The tour, which takes about two hours, took us 135 meters under the earth, where we saw trails built by miners centuries ago, as well as sculptures made from rock salt. Almost at the bottom of the mine is a large church where late Pope John Paul II (who is revered in Poland for obvious reasons) conducted mass years ago. There is a recent sculpture inside the church memorializing the pontiff – of course made of salt.
It was raining relentlessly in Krakow during my visit, but that didn’t seem to slow us down. We missed our stop, and the express but ultimately dropped us off on the other side of town, where we found a small restaurant called Smak http://www.inyourpocket.com/poland/krakow/restaurants-cafes/Polish/Bar-Smak_41618v . Wary of what we had experienced the day before, we took a chance and placed our orders as we enjoyed a glass of Zwiec beer. I had bigos (cabbage and sausage stew), while Renata again went with Krokyety and a bowl of borsht (fermented beetroot soup). The food was surprisingly good, and we were happily satisfied as we took the tram back to our hotel. As we made our way back to our hotel room, we found one of Krakow’s most celebrated zapiekanka joints located at what was formerly a kosher butcher shop, and after Renata tried it, we promised to return the following day before our departure.
We woke up early the next day to visit the 15th Century Wawel Castle http://www.wawel.krakow.pl/en/index.php , one of Krakow’s main historical attractions. Formerly the residents of the kings of Poland, the castle went through a lot of changes during the years as different rulers made changes to its structure. Now restored to its original glory it has several exhibits, including tapestries recovered from both Russia and Germany, military artifacts and paintings. The administrators have a dodgy way of charging admittance as each exhibit is individually priced – meaning that taking the full tour could cost you quite a bit. We walked around for a few hours and ended the visit by going through the dragon’s den, an underground cave that leads to the outside of the castle, where a sculpture of a dragon spews fire every few minutes.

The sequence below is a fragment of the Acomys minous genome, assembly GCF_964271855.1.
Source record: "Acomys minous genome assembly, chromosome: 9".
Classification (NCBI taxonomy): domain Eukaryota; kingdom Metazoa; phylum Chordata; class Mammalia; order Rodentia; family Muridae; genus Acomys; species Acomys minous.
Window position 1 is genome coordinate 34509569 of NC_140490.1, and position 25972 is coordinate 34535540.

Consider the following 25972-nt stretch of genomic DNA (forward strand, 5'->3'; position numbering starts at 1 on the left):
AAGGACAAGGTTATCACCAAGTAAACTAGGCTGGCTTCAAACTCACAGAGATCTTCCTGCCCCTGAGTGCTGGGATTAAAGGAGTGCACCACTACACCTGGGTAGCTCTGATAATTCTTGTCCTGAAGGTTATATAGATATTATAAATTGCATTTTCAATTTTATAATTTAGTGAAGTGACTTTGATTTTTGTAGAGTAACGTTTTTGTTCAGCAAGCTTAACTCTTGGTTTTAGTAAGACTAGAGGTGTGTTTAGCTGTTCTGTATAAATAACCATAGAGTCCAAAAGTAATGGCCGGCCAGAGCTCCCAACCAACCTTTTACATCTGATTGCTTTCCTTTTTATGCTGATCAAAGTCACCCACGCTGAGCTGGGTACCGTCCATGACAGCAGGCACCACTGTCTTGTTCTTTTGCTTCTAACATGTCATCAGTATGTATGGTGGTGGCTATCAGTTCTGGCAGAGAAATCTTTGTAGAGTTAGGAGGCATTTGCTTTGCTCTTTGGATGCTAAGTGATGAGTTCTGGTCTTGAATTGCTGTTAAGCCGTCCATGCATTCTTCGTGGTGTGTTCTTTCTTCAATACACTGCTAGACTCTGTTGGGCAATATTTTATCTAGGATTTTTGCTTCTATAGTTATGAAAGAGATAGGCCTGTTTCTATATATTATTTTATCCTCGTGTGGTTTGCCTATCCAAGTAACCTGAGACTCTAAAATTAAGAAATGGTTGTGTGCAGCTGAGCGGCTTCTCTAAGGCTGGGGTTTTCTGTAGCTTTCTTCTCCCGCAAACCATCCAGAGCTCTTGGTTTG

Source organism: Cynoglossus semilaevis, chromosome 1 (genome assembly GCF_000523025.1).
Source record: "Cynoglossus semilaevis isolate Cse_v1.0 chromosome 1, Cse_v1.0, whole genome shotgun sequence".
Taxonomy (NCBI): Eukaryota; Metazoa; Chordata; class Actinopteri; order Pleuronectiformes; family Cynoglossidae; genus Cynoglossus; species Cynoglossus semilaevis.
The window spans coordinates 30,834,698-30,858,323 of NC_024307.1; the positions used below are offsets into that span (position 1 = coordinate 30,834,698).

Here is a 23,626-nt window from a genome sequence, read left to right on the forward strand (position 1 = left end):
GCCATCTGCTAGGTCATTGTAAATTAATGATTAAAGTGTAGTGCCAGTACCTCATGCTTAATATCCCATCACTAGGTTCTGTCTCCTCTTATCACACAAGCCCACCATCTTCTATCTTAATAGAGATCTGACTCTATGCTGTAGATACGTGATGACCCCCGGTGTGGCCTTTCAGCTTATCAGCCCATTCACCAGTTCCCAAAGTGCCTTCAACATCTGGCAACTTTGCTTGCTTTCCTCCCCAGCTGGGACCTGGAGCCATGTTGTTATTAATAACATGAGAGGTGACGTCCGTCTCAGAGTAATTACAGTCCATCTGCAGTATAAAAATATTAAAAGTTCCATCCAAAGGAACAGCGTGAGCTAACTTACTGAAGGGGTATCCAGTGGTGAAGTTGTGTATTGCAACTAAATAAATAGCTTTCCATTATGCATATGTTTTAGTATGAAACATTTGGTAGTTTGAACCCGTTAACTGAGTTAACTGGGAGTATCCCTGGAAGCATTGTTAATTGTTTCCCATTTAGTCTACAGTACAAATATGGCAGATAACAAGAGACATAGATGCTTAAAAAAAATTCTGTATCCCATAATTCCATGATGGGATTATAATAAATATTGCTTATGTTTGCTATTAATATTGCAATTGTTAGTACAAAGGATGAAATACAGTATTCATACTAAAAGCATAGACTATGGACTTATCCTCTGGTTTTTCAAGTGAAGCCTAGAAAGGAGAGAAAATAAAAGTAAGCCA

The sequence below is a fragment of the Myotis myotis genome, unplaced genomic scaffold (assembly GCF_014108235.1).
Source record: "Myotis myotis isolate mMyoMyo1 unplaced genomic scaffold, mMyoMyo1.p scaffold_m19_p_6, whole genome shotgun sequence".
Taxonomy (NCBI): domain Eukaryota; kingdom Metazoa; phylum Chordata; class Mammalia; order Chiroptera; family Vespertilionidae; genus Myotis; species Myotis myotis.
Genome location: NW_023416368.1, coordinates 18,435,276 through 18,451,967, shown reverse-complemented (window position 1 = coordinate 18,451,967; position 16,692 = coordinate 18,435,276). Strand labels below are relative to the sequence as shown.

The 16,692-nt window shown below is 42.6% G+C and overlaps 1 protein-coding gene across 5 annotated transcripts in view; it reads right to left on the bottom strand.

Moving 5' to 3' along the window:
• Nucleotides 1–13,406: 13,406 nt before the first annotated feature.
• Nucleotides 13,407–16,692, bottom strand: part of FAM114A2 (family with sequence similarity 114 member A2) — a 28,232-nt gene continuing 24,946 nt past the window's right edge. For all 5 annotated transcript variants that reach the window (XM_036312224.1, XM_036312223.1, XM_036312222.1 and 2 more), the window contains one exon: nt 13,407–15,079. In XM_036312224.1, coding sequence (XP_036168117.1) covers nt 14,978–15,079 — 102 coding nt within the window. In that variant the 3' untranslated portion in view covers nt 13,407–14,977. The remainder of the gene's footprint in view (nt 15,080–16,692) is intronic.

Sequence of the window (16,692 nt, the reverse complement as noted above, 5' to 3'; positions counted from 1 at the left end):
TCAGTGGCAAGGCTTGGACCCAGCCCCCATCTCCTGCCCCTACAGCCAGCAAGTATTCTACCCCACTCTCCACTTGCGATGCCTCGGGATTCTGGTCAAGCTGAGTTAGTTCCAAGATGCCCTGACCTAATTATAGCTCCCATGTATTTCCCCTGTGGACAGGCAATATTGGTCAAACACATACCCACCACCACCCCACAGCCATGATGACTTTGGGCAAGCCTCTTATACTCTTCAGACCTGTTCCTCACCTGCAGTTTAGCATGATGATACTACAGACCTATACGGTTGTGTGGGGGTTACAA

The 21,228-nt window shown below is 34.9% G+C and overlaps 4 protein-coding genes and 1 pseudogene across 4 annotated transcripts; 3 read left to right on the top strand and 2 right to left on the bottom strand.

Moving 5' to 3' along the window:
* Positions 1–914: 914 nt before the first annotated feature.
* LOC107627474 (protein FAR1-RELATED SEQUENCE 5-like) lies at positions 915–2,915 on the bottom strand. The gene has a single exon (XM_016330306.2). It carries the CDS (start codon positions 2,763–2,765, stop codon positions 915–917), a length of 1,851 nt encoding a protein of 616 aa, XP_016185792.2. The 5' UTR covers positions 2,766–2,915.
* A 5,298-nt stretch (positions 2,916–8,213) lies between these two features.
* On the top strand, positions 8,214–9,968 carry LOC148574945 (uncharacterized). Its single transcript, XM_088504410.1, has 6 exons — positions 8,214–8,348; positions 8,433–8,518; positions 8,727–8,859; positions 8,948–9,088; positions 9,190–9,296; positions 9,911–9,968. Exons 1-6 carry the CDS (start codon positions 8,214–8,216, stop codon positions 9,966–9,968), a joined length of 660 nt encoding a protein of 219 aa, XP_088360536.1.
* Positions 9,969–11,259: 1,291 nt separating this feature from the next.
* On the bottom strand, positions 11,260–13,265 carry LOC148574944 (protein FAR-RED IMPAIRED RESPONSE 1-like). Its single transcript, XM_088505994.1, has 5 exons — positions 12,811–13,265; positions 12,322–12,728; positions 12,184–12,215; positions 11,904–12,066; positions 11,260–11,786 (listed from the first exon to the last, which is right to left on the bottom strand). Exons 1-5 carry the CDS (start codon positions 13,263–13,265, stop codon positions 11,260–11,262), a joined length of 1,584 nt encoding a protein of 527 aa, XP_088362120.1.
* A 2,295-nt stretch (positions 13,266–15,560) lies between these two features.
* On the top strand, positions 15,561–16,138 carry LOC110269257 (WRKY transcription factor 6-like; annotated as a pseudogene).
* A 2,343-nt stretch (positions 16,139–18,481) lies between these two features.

We packed our bags back at the hotel and left them in lockers and went to Jama Michalika http://www.krakow-info.com/michalik.htm, a café not far from the central square. Once a gathering place for intellectuals during the early years of the 20th Century (it has been in business since 1895), where I had an excellent cup of espresso followed by a chalice of cognac (the price was a bit steep: about $ 12 zloty, which is a lot for Polish standards). Renata had a dessert and a cappuccino. The décor dates from 1908, and it is now a major tourist spot where visitors stop for quality food and other delicacies.
As the clock wound down on our stay in Krakow, we went back to Kazimierz for zapiekanka and also to the hotel to pick up our bags. We took a tram to the mall, and walked through it to get water and other supplies. Behind the mall is the bus station where we purchased our bus tickets and waited for the trip that would take us to Chełm, Renata’s native town.
Krakow was a very interesting experience. It was my first experience in Eastern Europe, and in spite of the fact that I saw very little of the city’s famed nightlife, I have very fond memories of our stay there, and am looking forward to return for a more lengthily stay very soon.